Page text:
By Wes Walker,
From the Deficit Reduction Act to his arrogant chest-thumping through the last election cycle and into his SOTU, Joe Biden has been gaslighting us about the economy in general and the deficit in particular.
Let’s look at the big one. In the SOTU, Biden bragged:
In the last two years, my administration has cut the deficit by more than $1.7 trillion — the largest deficit reduction in American history.
We knew when he said it that it was a damned lie.
But now we will put context to Biden’s $1.7 trillion lie.
It’s the same sleight-of-hand statistics tactic he used when he cherry-picked economic numbers (and dates) from the artificial COVID lockdowns to make it seem like Trump presided over historic losses. ]
During the COVID year of 2021, we set trillions of dollars on fire trying to stay ahead of the crisis. Using THAT year as a baseline to prove you are fiscally responsible is beyond cynical. And yet, he did precisely that, even though most of that ‘fiscal sanity’ he claimed as his own had nothing to do with is own policies and had everything to do with 2021 having a lot of one-off COVID spending items that were coming to a close. Most of the reduction occurred because Trump put an expiration date on his emergency pandemic spending. Those expired programs and spending accounted for most of Biden’s deficit decrease.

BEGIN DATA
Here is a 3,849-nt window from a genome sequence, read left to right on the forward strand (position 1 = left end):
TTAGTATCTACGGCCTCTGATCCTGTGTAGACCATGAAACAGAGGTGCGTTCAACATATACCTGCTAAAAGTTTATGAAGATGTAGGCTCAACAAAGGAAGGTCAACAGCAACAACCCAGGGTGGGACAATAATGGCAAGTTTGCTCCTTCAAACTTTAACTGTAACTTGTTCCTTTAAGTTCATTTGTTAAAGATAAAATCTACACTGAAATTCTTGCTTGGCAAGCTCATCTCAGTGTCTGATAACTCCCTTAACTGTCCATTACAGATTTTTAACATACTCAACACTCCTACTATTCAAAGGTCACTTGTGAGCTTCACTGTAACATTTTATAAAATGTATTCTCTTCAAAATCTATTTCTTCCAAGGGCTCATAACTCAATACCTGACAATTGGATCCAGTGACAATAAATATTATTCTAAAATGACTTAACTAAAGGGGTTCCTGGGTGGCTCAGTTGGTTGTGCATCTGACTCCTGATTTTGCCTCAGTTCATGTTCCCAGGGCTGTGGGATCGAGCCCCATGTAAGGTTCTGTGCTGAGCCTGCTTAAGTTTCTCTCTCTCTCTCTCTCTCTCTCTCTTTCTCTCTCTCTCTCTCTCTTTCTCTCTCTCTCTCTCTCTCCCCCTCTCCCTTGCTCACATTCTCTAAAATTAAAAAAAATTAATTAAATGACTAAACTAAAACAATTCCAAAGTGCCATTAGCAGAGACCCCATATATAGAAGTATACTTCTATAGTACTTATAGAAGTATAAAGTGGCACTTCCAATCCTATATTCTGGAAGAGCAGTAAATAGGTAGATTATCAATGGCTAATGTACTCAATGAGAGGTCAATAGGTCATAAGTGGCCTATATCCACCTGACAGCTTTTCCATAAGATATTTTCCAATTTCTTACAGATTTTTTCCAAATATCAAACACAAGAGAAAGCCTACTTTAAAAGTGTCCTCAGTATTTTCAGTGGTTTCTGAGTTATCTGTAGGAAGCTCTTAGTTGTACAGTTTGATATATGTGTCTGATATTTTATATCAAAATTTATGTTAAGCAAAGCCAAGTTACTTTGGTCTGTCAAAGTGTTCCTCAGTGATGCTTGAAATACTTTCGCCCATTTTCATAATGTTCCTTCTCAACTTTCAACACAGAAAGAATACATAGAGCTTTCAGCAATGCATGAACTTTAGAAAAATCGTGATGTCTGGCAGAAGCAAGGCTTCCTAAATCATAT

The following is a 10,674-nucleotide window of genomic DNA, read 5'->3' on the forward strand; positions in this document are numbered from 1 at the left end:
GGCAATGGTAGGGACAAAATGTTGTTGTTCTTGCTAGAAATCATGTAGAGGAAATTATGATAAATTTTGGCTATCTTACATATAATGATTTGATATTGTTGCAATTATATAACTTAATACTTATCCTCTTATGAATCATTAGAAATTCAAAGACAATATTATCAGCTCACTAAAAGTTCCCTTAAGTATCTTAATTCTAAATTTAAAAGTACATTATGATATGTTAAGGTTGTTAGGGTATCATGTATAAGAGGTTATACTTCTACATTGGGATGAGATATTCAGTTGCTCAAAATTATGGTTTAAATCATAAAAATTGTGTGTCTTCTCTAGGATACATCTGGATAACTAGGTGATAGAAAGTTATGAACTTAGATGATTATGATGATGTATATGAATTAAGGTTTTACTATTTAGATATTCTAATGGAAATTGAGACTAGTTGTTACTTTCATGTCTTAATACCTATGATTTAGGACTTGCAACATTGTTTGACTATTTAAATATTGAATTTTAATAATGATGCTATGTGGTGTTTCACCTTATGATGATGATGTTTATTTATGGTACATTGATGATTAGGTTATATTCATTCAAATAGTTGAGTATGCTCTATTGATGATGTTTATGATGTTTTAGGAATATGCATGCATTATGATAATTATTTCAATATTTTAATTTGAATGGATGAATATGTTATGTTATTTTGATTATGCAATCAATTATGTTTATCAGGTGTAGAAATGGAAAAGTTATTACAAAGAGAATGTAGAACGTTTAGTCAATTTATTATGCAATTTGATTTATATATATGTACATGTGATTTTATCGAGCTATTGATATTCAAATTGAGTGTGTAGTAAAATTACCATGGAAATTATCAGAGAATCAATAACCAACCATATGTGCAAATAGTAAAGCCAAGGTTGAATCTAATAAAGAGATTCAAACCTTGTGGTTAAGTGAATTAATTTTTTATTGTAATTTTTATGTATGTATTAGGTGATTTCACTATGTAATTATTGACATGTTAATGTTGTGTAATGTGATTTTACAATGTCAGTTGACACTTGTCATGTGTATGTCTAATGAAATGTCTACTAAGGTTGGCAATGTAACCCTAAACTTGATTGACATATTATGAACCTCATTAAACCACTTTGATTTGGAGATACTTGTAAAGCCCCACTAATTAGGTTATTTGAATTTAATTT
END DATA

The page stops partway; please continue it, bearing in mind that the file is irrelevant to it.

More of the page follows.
Here’s what he wasn’t telling us in his boasting at the State of the Union.
If you measure Biden’s record on deficits relative to expectations when he entered office, then he fares much worse.
In February 2021, a few weeks after Biden entered office and before he had signed any spending legislation, CBO projected that in 2021 and 2022, the U.S. would run deficits of $3.3 trillion. In reality, deficits have been $4.2 trillion over those two years.
Drawing things out further, in that report from just after Biden was sworn in, CBO forecast that from 2021 through 2031, the U.S. would accumulate $14.5 trillion in deficits. In its latest report released on Wednesday, CBO now expects $20.5 trillion in deficits over that time frame — an increase of $6 trillion.
You might assume by the way he rails against billionaires not paying their fair share of fiscal shortfalls are the result of some kind of a revenue drop. It isn’t.
It can’t be. Projected revenues are up by $7 trillion.
Unfortunately, that jump in revenue isn’t enough to cover the $13 trillion increase in projected spending.
Cross-Posted with Clash DailyTags: Commentary